A second reactor at North Korea’s Yongbyon nuclear facility appears to be operational, according to the UN atomic agency.
Yongbyon is North Korea’s main nuclear complex and home to its first nuclear reactor, with a five megawatt capacity, and has been the only known source of plutonium for its weapons programme.
A second one — a light-water reactor — now also appears to operational, based on observations that warm water is being discharged from it, the International Atomic Energy Agency said in a statement released late on Thursday.
“The discharge of warm water is indicative the reactor has reached criticality,” IAEA Director General Rafael Mariano Grossi said in a statement.
In the operation of a nuclear reactor, criticality is the state in which a nuclear chain reaction is self-sustaining, according to experts.
Since North Korea expelled its inspectors in 2009, the IAEA has been denied access to the country.
The agency has since been primarily relying on satellite imagery to monitor the North.
“Without access to the facility the Agency cannot confirm its operational status,” Grossi said.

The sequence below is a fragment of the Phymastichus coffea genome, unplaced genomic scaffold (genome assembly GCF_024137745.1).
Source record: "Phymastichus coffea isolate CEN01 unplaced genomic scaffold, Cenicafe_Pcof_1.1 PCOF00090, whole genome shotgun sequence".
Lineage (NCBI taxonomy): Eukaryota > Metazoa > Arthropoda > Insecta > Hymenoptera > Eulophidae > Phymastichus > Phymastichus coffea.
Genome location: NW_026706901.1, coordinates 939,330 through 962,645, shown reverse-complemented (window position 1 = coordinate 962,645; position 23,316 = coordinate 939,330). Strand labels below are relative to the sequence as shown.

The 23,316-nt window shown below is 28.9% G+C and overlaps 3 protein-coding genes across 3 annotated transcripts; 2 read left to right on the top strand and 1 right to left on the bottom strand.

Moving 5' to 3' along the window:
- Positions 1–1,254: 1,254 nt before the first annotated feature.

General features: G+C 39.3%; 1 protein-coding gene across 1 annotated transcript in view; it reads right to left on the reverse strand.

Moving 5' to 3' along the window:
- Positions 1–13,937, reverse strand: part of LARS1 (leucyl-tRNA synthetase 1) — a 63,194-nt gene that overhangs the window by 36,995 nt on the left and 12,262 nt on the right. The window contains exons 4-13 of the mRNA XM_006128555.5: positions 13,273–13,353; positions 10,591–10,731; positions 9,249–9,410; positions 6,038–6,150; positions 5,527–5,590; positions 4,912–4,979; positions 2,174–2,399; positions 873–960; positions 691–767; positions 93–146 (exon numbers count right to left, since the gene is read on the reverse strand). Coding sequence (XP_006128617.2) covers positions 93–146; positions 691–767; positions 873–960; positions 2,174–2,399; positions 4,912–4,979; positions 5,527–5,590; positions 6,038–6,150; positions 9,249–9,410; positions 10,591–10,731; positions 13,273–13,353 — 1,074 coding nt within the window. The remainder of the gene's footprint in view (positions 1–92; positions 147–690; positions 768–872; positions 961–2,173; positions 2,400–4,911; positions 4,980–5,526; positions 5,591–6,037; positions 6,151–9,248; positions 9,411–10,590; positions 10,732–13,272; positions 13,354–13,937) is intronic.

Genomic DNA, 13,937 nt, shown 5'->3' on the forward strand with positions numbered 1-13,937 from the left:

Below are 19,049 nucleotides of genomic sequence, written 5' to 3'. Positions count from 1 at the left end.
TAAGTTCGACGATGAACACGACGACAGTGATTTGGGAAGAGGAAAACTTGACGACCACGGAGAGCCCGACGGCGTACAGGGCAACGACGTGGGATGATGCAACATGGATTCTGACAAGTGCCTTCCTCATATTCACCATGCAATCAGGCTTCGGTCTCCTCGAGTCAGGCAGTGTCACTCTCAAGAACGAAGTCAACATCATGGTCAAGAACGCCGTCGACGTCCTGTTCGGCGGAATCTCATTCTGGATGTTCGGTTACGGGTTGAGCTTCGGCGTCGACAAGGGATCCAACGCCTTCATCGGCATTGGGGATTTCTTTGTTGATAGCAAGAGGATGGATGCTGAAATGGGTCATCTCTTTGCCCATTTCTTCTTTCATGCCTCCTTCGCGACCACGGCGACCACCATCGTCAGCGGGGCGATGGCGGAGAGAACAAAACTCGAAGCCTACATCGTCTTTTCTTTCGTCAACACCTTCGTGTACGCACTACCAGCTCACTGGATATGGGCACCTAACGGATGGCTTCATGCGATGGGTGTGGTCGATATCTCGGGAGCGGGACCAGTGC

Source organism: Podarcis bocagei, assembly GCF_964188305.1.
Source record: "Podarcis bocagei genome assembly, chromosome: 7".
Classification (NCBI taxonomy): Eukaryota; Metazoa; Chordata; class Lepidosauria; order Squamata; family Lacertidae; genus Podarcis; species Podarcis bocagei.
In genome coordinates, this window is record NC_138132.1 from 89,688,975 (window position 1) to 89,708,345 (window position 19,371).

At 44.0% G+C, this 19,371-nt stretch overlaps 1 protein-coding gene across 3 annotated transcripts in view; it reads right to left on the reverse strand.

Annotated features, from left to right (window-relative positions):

He emphasised that “construction and operation” of the light-water reactor (LWR) was against the United Nations Security Council resolutions and “deeply regrettable”.
“The LWR, like any nuclear reactor, can produce plutonium in its irradiated fuel, which can be separated during reprocessing, so this is a cause for concern,” Grossi said.
Plutonium, which is a primary material for nuclear weapons, is believed to be extracted through the reprocessing of spent fuel rods produced during the operation of the first nuclear reactor at Yongbyon.
Kim Dong-jin, a researcher at the Korea Atomic Energy Research Institute, confirmed to AFP that warm water discharge would indicate any reactor was operational.
“Warm water discharge is a common occurrence in operating light water reactors,” Kim said.
“During the operation of a power plant, it is necessary to circulate cooling water. As a result, the water is heated.”
South Korea’s Yonhap news agency also reported that the IAEA statement suggested that a “larger light-water reactor” has begun operation at Yongbyon.
North Korea conducted its first nuclear test in 2006, and carried out its sixth and most powerful one in September 2017.
In March this year, Kim called for expanded production of “weapon-grade nuclear materials” as North Korea unveiled what appeared to be a new, smaller tactical nuclear warhead.
The country on Monday launched its solid-fuel Hwasong-18 intercontinental ballistic missile, the largest weapon in its arsenal.
Kim on Thursday also warned through the country’s state media that Pyongyang will not hesitate to launch a nuclear attack if “provoked” with nukes.